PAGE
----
Advocates Urge Massachusetts Lawmakers to Expand Successful Rooftop Solar Program

Media Contacts
Ben Hellerstein

Former State Director, Environment Massachusetts

With solar energy doubling in Massachusetts last year, organizations call for passage of S.2019 / H.3901 to keep Massachusetts solar growing

Environment Massachusetts

Boston—With solar energy on the rise in Massachusetts, Environment Massachusetts, Vote Solar, Boston Community Capital, and the MassEnergy Consumers Alliance joined a broad coalition of stakeholders at a public hearing today to support the continued growth of solar in Massachusetts and encourage the expansion of the state’s successful net metering program.

“Massachusetts’ tremendous success is the result of a strong policies and a dynamic partnership between local and state government, committed to working with citizens and businesses to realize the environmental and economic benefits of solar,” said Ben Hellerstein, field associate with Environment Massachusetts, in testimony before the Massachusetts Legislature’s Telecommunications, Utilities and Energy Committee. “If we preserve and improve our already successful solar programs, we can maintain our status as a national solar leader.”

Net metering gives renewable energy customers full, fair credit on their utility bills for the excess clean power they deliver to the grid. Massachusetts law places a cap on net metering participation, after which utilities are no longer required to offer this important right to new non-residential solar energy customers. Schools and local governments are already hitting their cap, with private businesses not far behind. A broad coalition of businesses, local governments, environmental advocates and solar supporters is urging the legislature to pass S.2019 / H.3901, a bill that would raise the cap on net metering participation, and to reject legislation that would undercut the program.

“Net metering means our schools are going solar to save on their power bills and direct precious limited resources to the classroom. It means our cities and counties are leading their communities on clean energy while keeping budgets in check. It means that Massachusetts is reducing the need for expensive and polluting power plants and grid infrastructure,” said Nathan Phelps, Program Manager of DG Regulatory Policy at Vote Solar. “We encourage legislators to raise the net metering cap so we can continue to see these solar benefits across the state.”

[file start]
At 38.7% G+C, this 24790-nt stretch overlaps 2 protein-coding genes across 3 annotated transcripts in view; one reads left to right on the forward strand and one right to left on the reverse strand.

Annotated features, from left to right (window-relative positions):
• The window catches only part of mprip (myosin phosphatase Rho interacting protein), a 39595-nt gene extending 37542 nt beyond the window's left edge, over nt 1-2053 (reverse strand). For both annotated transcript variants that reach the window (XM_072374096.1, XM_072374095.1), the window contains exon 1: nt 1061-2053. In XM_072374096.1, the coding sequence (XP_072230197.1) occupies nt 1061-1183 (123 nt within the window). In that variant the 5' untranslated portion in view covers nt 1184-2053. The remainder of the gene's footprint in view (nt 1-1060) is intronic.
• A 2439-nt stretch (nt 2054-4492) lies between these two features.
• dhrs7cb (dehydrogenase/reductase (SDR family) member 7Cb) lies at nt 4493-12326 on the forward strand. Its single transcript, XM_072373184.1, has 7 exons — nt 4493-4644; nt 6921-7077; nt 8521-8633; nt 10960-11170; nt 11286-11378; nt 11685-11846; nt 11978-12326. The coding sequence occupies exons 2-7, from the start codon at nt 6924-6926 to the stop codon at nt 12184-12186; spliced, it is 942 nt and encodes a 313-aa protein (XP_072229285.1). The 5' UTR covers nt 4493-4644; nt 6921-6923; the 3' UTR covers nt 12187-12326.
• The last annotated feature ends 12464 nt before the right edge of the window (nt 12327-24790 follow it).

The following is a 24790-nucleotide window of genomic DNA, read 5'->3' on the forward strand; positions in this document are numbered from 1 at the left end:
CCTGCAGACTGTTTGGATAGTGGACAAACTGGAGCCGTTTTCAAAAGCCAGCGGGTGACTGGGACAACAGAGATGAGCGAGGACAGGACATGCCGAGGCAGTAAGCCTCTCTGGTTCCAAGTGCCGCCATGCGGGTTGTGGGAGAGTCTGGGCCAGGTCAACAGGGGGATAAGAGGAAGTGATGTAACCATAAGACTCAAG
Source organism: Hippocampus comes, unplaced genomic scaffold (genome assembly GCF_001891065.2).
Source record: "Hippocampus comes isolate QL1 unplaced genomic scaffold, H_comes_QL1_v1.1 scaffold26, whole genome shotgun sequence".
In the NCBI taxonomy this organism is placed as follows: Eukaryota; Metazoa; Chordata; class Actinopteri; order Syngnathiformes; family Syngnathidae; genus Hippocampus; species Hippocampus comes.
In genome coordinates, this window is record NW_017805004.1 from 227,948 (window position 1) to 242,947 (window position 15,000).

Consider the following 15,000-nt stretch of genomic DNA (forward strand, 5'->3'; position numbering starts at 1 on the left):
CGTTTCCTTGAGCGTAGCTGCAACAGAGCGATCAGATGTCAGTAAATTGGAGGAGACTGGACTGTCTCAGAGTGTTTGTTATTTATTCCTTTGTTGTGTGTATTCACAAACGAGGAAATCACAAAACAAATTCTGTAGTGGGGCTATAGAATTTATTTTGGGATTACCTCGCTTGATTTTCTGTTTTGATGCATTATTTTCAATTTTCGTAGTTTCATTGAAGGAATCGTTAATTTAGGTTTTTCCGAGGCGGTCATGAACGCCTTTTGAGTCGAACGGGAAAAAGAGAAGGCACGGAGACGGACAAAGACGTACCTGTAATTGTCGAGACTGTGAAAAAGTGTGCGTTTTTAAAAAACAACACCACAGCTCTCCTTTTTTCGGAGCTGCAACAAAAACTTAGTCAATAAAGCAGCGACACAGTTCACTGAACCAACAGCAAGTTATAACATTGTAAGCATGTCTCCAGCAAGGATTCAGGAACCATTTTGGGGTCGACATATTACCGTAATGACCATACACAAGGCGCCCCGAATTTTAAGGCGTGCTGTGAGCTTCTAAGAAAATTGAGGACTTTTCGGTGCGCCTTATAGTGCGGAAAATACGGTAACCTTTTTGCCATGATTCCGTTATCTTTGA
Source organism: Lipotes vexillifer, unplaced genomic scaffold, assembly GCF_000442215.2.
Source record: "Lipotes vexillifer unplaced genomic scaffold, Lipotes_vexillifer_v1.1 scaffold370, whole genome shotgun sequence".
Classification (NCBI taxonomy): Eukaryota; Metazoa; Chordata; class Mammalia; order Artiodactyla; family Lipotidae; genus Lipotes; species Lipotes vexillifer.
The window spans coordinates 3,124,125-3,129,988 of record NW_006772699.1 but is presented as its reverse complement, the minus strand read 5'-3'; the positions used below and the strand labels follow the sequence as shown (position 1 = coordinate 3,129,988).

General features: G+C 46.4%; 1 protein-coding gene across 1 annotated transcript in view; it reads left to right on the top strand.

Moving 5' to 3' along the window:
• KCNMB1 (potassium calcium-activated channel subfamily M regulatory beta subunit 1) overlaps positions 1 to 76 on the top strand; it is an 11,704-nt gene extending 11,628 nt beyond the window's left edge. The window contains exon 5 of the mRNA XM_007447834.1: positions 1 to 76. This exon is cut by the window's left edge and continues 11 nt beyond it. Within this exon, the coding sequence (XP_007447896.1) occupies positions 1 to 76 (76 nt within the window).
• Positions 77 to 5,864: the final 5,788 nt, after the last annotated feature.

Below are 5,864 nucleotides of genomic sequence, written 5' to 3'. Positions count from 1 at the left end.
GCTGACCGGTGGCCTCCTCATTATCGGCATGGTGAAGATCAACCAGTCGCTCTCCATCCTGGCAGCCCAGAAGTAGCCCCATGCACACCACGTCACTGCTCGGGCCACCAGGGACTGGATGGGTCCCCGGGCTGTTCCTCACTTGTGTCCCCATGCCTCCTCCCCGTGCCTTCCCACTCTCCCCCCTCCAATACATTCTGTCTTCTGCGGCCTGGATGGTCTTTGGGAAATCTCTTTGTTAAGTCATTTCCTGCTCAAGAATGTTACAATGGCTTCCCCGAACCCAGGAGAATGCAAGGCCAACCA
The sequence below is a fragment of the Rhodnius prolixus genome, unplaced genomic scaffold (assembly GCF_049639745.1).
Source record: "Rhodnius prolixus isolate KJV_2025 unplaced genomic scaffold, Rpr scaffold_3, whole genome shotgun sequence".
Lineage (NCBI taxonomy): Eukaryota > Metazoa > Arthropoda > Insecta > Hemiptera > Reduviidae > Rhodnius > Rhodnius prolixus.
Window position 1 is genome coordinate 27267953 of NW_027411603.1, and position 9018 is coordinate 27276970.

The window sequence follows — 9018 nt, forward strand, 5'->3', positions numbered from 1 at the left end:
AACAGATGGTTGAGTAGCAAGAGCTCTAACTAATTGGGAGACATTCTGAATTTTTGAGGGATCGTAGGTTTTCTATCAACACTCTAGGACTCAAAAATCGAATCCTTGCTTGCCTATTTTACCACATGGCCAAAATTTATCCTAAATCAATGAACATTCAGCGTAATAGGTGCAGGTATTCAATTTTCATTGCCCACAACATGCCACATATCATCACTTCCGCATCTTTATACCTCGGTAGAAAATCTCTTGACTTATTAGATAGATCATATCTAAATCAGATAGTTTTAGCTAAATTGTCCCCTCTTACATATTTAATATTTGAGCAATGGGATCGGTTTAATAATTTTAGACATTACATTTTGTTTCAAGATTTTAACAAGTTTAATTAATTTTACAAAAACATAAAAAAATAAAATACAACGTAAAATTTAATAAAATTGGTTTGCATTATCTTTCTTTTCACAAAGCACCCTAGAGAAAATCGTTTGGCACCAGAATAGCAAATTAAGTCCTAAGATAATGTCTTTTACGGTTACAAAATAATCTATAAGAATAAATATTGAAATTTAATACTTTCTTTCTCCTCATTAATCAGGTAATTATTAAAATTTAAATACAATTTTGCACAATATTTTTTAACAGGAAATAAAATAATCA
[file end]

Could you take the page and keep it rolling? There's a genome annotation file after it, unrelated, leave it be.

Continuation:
In 2013, Massachusetts added 237 megawatts (MW) of new solar, more than doubling the total amount of solar capacity installed and making the state one of the nation’s top growth markets. At the hearing, the groups noted the best thing Massachusetts can do for continued solar growth is to provide stability by maintaining and expanding existing programs, including net metering and Commonwealth’s solar standard—the so-called solar renewable energy credit (SREC).

“Solar saves all ratepayers money and can be a solution to energy affordability concerns in low income communities. Net metering is what makes this possible,” said DeWitt Jones of BCC Solar Energy Advantage, which has developed over 4 MW of solar serving affordable housing, non-profits, and municipal facilities across the state.

The groups stressed that onsite solar has a value that goes well beyond the cost of the electricity it provides, and legislators should take into account the following factors as they consider future solar policies:

  • The value of solar and distributed generation (in reduced peak demand, avoided transmission and distribution costs and enhanced resiliency of the grid, particularly on high demand days);
  • The environmental and local economic benefits of solar; and
  • The importance of expanding and maintaining access across sectors and classes of customers, including residential and small business customers, multi-family dwellings, local governments and other institutions.

“On days of high energy demand, our overdependence on natural gas causes electricity prices to go through the roof,” said Larry Chretien, Executive Director of the Energy Consumers Alliance of New England. “Fortunately, solar on our roofs can help meet that demand by tapping a resource with no fuel costs—and it can do that without adding to our climate problem.”

Environment Massachusetts released a report last year concluding that the amount of sunlight a state has is not the biggest factor in making a state a true solar leader; rather, it is the degree to which state and local governments have adopted effective programs to support solar growth. A strong commitment from Massachusetts state and local leaders has propelled the Bay State to the list of top solar states in the nation.

“The sun could provide all of our energy without the air, water and climate-altering pollution associated with fossil fuels,” said Hellerstein. “To truly capture the environmental and economic benefits of solar energy, we must rally around a bigger vision on solar while defending and improving the programs that work today.”